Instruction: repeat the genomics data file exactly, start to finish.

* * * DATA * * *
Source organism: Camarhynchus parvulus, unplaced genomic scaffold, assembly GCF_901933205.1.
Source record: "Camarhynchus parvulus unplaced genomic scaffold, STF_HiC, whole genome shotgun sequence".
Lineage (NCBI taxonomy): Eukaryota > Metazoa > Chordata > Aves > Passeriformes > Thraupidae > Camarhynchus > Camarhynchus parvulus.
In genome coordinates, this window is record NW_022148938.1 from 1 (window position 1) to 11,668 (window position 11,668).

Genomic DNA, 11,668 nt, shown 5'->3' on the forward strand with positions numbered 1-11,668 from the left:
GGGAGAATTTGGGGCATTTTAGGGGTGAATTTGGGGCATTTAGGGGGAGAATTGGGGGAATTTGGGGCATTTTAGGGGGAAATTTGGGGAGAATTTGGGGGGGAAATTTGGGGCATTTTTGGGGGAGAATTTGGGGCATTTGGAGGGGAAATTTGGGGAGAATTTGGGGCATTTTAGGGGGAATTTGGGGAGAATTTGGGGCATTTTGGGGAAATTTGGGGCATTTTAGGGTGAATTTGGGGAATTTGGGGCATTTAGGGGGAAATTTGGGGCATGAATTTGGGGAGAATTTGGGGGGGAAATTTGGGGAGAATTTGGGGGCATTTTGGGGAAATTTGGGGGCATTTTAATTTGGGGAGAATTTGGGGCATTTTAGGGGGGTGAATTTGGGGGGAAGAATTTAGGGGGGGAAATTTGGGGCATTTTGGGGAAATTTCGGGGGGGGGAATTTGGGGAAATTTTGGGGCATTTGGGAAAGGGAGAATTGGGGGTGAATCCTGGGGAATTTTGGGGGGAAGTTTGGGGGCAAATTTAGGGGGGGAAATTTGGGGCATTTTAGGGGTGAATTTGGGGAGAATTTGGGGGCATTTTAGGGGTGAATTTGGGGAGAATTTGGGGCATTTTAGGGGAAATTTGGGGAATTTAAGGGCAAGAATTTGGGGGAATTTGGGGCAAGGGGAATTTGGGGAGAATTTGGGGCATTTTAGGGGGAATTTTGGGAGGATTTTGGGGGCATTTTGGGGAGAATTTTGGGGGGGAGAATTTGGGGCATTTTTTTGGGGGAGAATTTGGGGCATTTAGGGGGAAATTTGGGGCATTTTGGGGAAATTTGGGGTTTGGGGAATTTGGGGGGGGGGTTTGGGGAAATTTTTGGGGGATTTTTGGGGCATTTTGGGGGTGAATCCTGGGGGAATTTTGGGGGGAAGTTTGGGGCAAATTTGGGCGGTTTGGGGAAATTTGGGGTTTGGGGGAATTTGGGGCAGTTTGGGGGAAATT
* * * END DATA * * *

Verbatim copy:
Source organism: Camarhynchus parvulus, unplaced genomic scaffold, assembly GCF_901933205.1.
Source record: "Camarhynchus parvulus unplaced genomic scaffold, STF_HiC, whole genome shotgun sequence".
Lineage (NCBI taxonomy): Eukaryota > Metazoa > Chordata > Aves > Passeriformes > Thraupidae > Camarhynchus > Camarhynchus parvulus.
In genome coordinates, this window is record NW_022148938.1 from 1 (window position 1) to 11,668 (window position 11,668).

Genomic DNA, 11,668 nt, shown 5'->3' on the forward strand with positions numbered 1-11,668 from the left:
GGGAGAATTTGGGGCATTTTAGGGGTGAATTTGGGGCATTTAGGGGGAGAATTGGGGGAATTTGGGGCATTTTAGGGGGAAATTTGGGGAGAATTTGGGGGGGAAATTTGGGGCATTTTTGGGGGAGAATTTGGGGCATTTGGAGGGGAAATTTGGGGAGAATTTGGGGCATTTTAGGGGGAATTTGGGGAGAATTTGGGGCATTTTGGGGAAATTTGGGGCATTTTAGGGTGAATTTGGGGAATTTGGGGCATTTAGGGGGAAATTTGGGGCATGAATTTGGGGAGAATTTGGGGGGGAAATTTGGGGAGAATTTGGGGGCATTTTGGGGAAATTTGGGGGCATTTTAATTTGGGGAGAATTTGGGGCATTTTAGGGGGGTGAATTTGGGGGGAAGAATTTAGGGGGGGAAATTTGGGGCATTTTGGGGAAATTTCGGGGGGGGGAATTTGGGGAAATTTTGGGGCATTTGGGAAAGGGAGAATTGGGGGTGAATCCTGGGGAATTTTGGGGGGAAGTTTGGGGGCAAATTTAGGGGGGGAAATTTGGGGCATTTTAGGGGTGAATTTGGGGAGAATTTGGGGGCATTTTAGGGGTGAATTTGGGGAGAATTTGGGGCATTTTAGGGGAAATTTGGGGAATTTAAGGGCAAGAATTTGGGGGAATTTGGGGCAAGGGGAATTTGGGGAGAATTTGGGGCATTTTAGGGGGAATTTTGGGAGGATTTTGGGGGCATTTTGGGGAGAATTTTGGGGGGGAGAATTTGGGGCATTTTTTTGGGGGAGAATTTGGGGCATTTAGGGGGAAATTTGGGGCATTTTGGGGAAATTTGGGGTTTGGGGAATTTGGGGGGGGGGTTTGGGGAAATTTTTGGGGGATTTTTGGGGCATTTTGGGGGTGAATCCTGGGGGAATTTTGGGGGGAAGTTTGGGGCAAATTTGGGCGGTTTGGGGAAATTTGGGGTTTGGGGGAATTTGGGGCAGTTTGGGGGAAATT